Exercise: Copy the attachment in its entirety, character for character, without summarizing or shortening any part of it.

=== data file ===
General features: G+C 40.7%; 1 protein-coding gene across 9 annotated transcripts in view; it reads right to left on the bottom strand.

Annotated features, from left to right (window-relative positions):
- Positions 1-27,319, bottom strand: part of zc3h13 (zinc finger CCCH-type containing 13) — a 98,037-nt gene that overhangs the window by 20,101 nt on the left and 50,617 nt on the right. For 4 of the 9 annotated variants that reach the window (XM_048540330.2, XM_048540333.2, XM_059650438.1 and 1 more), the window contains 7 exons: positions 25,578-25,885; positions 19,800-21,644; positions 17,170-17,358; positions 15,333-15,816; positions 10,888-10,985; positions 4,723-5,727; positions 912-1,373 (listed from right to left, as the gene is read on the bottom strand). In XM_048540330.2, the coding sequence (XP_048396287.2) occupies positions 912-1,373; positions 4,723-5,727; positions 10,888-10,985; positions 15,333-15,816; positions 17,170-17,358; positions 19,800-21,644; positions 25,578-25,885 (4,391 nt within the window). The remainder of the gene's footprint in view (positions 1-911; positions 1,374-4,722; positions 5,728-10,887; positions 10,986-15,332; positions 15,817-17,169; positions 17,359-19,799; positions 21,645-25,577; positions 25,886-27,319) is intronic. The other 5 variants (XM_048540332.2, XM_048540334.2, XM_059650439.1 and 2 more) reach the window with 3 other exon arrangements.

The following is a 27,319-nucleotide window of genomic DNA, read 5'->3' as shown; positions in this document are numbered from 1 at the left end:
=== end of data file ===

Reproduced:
General features: G+C 40.7%; 1 protein-coding gene across 9 annotated transcripts in view; it reads right to left on the bottom strand.

Annotated features, from left to right (window-relative positions):
- Positions 1-27,319, bottom strand: part of zc3h13 (zinc finger CCCH-type containing 13) — a 98,037-nt gene that overhangs the window by 20,101 nt on the left and 50,617 nt on the right. For 4 of the 9 annotated variants that reach the window (XM_048540330.2, XM_048540333.2, XM_059650438.1 and 1 more), the window contains 7 exons: positions 25,578-25,885; positions 19,800-21,644; positions 17,170-17,358; positions 15,333-15,816; positions 10,888-10,985; positions 4,723-5,727; positions 912-1,373 (listed from right to left, as the gene is read on the bottom strand). In XM_048540330.2, the coding sequence (XP_048396287.2) occupies positions 912-1,373; positions 4,723-5,727; positions 10,888-10,985; positions 15,333-15,816; positions 17,170-17,358; positions 19,800-21,644; positions 25,578-25,885 (4,391 nt within the window). The remainder of the gene's footprint in view (positions 1-911; positions 1,374-4,722; positions 5,728-10,887; positions 10,986-15,332; positions 15,817-17,169; positions 17,359-19,799; positions 21,645-25,577; positions 25,886-27,319) is intronic. The other 5 variants (XM_048540332.2, XM_048540334.2, XM_059650439.1 and 2 more) reach the window with 3 other exon arrangements.

The following is a 27,319-nucleotide window of genomic DNA, read 5'->3' as shown; positions in this document are numbered from 1 at the left end: